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Neil deGrasse Tyson Pinpoints Superman's Home Star System

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  • by Black Parrot (19622) on Tuesday November 06, 2012 @08:53PM (#41902047)

    If you look at the actual comic, they are trying to help Superman determine if his planet of origin, Krypton, is still intact or detectable.

    What they forget is that any light from Krypton's system is so many light years away that we would effectively be seeing Superman's homeworld *before* it was destroyed. NDGT didn't think of this?

    The Badass Tronomer's blog hints that that time delay plays a role in the plot.

    What I don't get is, if just a handful of kryptonite brings Superman to his knees, how did his parents survive on a whole planet of the stuff?

  • Re:NIce (Score:2, Interesting)

    by Anonymous Coward on Tuesday November 06, 2012 @08:54PM (#41902059)

    Ahh, somebody has hurt feelings and is somewhat bitter me thinks.

    So, who would you rather have talking to the idiot public about things they do not understand?

    Michio Kaku is a fine example of somebody who is very smart, and is good at breaking down complex topics so that regular tards can understand at least some of it. He is a very valuable science resource. Just because you have had a bone to pick with Hyperspace for 20 years doesn't mean he does a bad job. It is a good sign that we have science "celebrities". Just because it isn't you doesn't invalidate their usefulness.

    You know, smart folks can have a good amount of knowledge about things "outside their field." Feynman anyone? Were Feynman alive today he'd be everywhere on every topic, UFO's to strip clubs.

    Quit bitching and be happy somebody lets these folks say anything at all.

  • by alexander_686 (957440) on Tuesday November 06, 2012 @10:19PM (#41902617)

    Jor-El, as a brilliant scientist, knew that the yellow sun would give his child super powers.

    Look, Superman been around for almost 75 years. During that time a lot of above average people have had these types of questions and the writers have answered them. Sometimes with poor science, sometimes they contradict themselves.

    On the flip side, there is some good stuff out there.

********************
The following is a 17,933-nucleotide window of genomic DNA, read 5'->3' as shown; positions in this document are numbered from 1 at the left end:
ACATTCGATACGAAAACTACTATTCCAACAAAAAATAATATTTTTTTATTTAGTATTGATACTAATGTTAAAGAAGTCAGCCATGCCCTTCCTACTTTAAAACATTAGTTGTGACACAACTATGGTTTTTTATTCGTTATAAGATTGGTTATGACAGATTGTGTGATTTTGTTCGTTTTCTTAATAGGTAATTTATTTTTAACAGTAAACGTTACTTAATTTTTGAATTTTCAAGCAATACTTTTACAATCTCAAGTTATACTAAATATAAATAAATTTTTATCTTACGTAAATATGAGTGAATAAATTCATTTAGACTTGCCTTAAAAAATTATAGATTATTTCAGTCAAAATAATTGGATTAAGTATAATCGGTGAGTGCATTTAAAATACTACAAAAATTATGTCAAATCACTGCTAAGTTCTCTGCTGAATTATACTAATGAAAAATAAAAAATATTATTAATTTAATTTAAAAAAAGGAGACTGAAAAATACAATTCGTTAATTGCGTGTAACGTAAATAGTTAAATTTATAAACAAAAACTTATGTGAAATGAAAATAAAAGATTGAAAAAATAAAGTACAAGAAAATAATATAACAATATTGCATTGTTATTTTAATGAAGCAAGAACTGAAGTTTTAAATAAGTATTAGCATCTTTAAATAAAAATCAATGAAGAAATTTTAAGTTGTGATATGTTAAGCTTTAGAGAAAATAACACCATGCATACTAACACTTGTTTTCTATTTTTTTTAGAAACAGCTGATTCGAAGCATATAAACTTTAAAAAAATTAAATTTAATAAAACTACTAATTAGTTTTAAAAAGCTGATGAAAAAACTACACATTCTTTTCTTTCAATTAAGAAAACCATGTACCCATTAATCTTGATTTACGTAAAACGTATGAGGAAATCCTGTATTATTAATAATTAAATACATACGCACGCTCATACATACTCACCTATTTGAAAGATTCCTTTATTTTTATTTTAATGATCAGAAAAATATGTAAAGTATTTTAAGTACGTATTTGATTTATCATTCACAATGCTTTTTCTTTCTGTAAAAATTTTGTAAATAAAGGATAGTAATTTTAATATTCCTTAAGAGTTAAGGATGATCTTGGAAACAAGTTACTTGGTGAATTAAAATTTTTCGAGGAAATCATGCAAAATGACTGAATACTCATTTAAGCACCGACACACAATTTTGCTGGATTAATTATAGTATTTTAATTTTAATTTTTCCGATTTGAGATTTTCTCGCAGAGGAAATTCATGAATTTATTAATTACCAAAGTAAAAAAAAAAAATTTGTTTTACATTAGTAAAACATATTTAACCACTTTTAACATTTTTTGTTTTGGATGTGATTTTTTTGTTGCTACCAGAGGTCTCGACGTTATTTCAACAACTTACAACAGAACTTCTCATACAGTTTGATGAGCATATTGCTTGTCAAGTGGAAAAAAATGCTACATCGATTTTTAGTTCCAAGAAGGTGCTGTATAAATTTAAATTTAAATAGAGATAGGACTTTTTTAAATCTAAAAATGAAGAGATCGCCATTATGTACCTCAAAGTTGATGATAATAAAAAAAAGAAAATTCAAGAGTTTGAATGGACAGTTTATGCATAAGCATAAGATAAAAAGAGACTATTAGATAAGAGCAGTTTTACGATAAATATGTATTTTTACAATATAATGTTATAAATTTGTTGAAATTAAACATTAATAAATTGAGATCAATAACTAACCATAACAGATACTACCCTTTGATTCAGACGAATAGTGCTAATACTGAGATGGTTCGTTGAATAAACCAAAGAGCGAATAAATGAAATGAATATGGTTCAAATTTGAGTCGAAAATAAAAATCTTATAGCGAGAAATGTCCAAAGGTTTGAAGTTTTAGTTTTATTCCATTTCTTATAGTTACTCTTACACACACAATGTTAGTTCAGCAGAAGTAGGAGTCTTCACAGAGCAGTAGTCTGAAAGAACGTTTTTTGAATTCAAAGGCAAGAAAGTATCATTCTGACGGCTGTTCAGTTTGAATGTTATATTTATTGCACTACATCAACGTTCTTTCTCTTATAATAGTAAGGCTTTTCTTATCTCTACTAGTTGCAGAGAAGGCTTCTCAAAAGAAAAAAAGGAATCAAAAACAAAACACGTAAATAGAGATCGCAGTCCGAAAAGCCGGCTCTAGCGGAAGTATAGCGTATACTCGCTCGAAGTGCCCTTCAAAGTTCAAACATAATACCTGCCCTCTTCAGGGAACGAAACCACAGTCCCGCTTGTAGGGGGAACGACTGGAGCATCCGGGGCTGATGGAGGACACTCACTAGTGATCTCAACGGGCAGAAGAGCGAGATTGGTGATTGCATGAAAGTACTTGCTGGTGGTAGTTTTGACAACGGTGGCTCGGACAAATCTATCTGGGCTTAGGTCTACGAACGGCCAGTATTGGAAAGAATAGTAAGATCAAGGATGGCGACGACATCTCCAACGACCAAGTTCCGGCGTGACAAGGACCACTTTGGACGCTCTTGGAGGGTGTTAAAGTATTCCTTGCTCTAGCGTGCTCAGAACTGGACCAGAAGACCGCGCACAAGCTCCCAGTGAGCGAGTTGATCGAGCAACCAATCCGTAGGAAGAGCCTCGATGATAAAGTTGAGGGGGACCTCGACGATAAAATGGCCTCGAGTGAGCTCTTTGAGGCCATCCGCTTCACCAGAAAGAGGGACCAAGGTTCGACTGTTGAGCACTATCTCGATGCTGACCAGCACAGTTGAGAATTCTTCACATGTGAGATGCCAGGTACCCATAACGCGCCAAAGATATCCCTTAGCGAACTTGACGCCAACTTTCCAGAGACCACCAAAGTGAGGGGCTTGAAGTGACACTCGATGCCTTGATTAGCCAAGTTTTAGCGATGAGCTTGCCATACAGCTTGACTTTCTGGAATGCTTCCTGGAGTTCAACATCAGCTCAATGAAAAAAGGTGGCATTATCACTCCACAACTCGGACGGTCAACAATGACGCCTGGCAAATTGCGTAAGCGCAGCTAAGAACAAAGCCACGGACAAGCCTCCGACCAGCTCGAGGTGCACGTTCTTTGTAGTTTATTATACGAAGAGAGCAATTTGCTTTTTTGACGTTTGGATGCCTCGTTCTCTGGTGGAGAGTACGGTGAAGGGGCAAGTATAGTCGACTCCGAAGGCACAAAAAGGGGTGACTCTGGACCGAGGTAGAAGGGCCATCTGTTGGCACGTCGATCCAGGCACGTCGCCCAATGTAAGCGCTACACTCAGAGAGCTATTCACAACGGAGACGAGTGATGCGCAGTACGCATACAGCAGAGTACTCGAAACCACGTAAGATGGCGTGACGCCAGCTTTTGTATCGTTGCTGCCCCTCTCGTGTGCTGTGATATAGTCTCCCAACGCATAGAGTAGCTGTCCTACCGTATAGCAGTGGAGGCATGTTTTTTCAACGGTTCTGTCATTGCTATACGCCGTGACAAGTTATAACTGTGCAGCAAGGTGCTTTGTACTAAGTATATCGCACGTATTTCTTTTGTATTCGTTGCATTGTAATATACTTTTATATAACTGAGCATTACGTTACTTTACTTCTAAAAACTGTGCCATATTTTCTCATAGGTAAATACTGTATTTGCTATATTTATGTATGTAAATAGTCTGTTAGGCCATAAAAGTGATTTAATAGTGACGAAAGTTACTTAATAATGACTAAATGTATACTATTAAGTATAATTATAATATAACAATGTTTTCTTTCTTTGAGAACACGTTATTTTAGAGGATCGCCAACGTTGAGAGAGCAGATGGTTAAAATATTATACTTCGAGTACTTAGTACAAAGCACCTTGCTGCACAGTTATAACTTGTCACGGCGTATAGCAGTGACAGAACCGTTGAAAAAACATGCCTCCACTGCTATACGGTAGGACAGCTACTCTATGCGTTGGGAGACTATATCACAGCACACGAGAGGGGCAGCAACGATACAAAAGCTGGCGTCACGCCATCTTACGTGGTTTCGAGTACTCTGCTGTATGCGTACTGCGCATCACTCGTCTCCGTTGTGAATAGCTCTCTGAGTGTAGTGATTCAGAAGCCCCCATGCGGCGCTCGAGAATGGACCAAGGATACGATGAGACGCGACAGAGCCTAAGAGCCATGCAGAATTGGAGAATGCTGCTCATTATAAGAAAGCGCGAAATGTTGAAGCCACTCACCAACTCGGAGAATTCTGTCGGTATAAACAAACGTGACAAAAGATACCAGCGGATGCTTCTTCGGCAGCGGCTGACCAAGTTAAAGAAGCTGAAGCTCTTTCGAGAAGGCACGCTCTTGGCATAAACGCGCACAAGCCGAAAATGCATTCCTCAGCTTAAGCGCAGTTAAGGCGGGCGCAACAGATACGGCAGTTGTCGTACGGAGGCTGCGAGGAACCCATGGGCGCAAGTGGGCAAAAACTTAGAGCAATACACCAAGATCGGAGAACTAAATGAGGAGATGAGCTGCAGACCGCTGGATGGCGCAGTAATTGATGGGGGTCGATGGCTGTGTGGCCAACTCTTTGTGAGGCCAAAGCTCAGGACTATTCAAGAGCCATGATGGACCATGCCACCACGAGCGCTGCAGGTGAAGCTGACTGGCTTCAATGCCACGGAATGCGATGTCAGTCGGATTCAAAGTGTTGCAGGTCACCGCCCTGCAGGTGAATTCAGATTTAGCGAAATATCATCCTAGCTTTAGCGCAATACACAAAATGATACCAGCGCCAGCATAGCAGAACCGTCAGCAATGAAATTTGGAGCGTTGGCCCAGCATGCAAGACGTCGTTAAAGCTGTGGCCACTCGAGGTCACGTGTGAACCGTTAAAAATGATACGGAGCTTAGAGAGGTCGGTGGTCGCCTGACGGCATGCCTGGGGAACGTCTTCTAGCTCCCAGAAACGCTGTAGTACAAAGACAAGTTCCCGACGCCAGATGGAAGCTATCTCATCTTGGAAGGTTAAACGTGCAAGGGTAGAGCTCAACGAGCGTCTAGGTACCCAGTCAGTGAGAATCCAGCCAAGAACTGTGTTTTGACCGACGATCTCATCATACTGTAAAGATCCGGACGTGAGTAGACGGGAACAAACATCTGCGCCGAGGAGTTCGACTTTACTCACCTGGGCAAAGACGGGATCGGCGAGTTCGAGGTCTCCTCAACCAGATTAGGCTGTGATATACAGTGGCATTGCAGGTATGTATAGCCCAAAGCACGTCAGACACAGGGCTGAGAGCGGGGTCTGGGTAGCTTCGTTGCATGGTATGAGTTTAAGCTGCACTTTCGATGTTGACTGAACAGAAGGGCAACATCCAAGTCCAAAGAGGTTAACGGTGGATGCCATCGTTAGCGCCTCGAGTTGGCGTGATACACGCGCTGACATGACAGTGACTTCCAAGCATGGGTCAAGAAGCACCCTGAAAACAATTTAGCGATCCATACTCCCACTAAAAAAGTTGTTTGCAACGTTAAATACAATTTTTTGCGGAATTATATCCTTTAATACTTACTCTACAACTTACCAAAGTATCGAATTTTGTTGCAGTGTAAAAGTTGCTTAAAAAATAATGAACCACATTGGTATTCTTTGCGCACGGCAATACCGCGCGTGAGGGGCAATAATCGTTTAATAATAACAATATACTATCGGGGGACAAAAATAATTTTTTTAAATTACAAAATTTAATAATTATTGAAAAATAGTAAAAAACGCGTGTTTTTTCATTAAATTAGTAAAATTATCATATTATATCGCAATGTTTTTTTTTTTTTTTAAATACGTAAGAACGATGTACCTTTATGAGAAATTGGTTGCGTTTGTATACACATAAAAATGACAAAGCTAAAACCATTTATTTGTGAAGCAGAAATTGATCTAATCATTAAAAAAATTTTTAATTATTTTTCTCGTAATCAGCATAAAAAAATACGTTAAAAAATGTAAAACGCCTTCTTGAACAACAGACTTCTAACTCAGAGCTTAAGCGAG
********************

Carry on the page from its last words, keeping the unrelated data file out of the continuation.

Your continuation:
James Kakalios is my favorite example. Physicist (PhD., Professor.) and lover of comic books. He has done some cool stuff.
    http://www.physicsofsuperheroes.com/intro-physics-book.php [physicsofsuperheroes.com]
    http://www.physicsofsuperheroes.com/videos.php [physicsofsuperheroes.com]

  • Re:NIce (Score:4, Interesting)

    by Mr2cents (323101) on Tuesday November 06, 2012 @10:52PM (#41902767)

    If you like Feynman, I hope you have watched these lectures [vega.org.uk], the video quality isn't great but the content more than makes up for it.

  • Re:NIce (Score:5, Interesting)

    by WGFCrafty (1062506) on Tuesday November 06, 2012 @11:39PM (#41903097)
    When Sagans's cosmos began it was the most watched show in the history of public television history. You need hard numbers to prove science popularization has done something to influence the public?

    The problem is many modern science shows emphasize effects over knowledge. Carl Sagans "apple pie" episode is so jam packed with essential knowledge it's ridiculous.
  • by witherstaff (713820) on Wednesday November 07, 2012 @05:18AM (#41905243) Homepage
    I had been reading comics around the reboot and just gave up on DC. Marvel does a variety of reboots to a point and restarts numbers at #1 on a near regular basis but that's a series not a whole continuity change. But the crossover mania, even not having to err.. pay much.. for comics got so it wasn't worth the time. Last year's Fear itself storyline was over 100 comics. That'd be a lot of money shelled out to follow one storyline.

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